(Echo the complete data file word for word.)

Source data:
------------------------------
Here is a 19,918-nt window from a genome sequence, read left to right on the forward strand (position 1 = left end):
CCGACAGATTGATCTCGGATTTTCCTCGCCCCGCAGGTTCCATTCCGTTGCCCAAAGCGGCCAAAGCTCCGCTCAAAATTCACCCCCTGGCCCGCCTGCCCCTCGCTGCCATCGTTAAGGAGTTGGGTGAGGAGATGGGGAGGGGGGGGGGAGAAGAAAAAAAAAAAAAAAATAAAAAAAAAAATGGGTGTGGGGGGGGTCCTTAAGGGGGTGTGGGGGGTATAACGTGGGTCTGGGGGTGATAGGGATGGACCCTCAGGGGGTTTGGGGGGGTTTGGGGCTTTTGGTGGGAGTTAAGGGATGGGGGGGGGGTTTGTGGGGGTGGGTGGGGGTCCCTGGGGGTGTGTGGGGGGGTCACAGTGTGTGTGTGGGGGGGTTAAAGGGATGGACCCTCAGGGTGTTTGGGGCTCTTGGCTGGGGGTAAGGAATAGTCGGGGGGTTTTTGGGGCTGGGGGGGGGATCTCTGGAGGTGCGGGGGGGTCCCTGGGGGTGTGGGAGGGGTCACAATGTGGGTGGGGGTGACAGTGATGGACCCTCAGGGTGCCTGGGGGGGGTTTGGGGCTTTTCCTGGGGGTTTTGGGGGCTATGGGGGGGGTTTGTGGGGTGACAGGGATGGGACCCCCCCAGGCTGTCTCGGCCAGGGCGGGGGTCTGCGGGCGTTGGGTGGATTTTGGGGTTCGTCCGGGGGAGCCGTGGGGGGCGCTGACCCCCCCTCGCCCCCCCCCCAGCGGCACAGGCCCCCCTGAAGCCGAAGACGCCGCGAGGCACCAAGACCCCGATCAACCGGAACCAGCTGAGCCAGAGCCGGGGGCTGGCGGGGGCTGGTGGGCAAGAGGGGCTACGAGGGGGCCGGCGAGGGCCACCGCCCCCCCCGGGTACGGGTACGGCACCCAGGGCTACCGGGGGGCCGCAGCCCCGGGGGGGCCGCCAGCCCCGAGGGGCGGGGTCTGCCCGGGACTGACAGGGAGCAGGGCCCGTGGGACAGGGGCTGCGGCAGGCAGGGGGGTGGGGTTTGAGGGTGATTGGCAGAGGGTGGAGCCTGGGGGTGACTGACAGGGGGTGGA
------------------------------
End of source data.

Here is a 19,918-nt window from a genome sequence, read left to right on the forward strand (position 1 = left end):
CCGACAGATTGATCTCGGATTTTCCTCGCCCCGCAGGTTCCATTCCGTTGCCCAAAGCGGCCAAAGCTCCGCTCAAAATTCACCCCCTGGCCCGCCTGCCCCTCGCTGCCATCGTTAAGGAGTTGGGTGAGGAGATGGGGAGGGGGGGGGGAGAAGAAAAAAAAAAAAAAAATAAAAAAAAAAATGGGTGTGGGGGGGGTCCTTAAGGGGGTGTGGGGGGTATAACGTGGGTCTGGGGGTGATAGGGATGGACCCTCAGGGGGTTTGGGGGGGTTTGGGGCTTTTGGTGGGAGTTAAGGGATGGGGGGGGGGTTTGTGGGGGTGGGTGGGGGTCCCTGGGGGTGTGTGGGGGGGTCACAGTGTGTGTGTGGGGGGGTTAAAGGGATGGACCCTCAGGGTGTTTGGGGCTCTTGGCTGGGGGTAAGGAATAGTCGGGGGGTTTTTGGGGCTGGGGGGGGGATCTCTGGAGGTGCGGGGGGGTCCCTGGGGGTGTGGGAGGGGTCACAATGTGGGTGGGGGTGACAGTGATGGACCCTCAGGGTGCCTGGGGGGGGTTTGGGGCTTTTCCTGGGGGTTTTGGGGGCTATGGGGGGGGTTTGTGGGGTGACAGGGATGGGACCCCCCCAGGCTGTCTCGGCCAGGGCGGGGGTCTGCGGGCGTTGGGTGGATTTTGGGGTTCGTCCGGGGGAGCCGTGGGGGGCGCTGACCCCCCCTCGCCCCCCCCCCAGCGGCACAGGCCCCCCTGAAGCCGAAGACGCCGCGAGGCACCAAGACCCCGATCAACCGGAACCAGCTGAGCCAGAGCCGGGGGCTGGCGGGGGCTGGTGGGCAAGAGGGGCTACGAGGGGGCCGGCGAGGGCCACCGCCCCCCCCGGGTACGGGTACGGCACCCAGGGCTACCGGGGGGCCGCAGCCCCGGGGGGGCCGCCAGCCCCGAGGGGCGGGGTCTGCCCGGGACTGACAGGGAGCAGGGCCCGTGGGACAGGGGCTGCGGCAGGCAGGGGGGTGGGGTTTGAGGGTGATTGGCAGAGGGTGGAGCCTGGGGGTGACTGACAGGGGGTGGA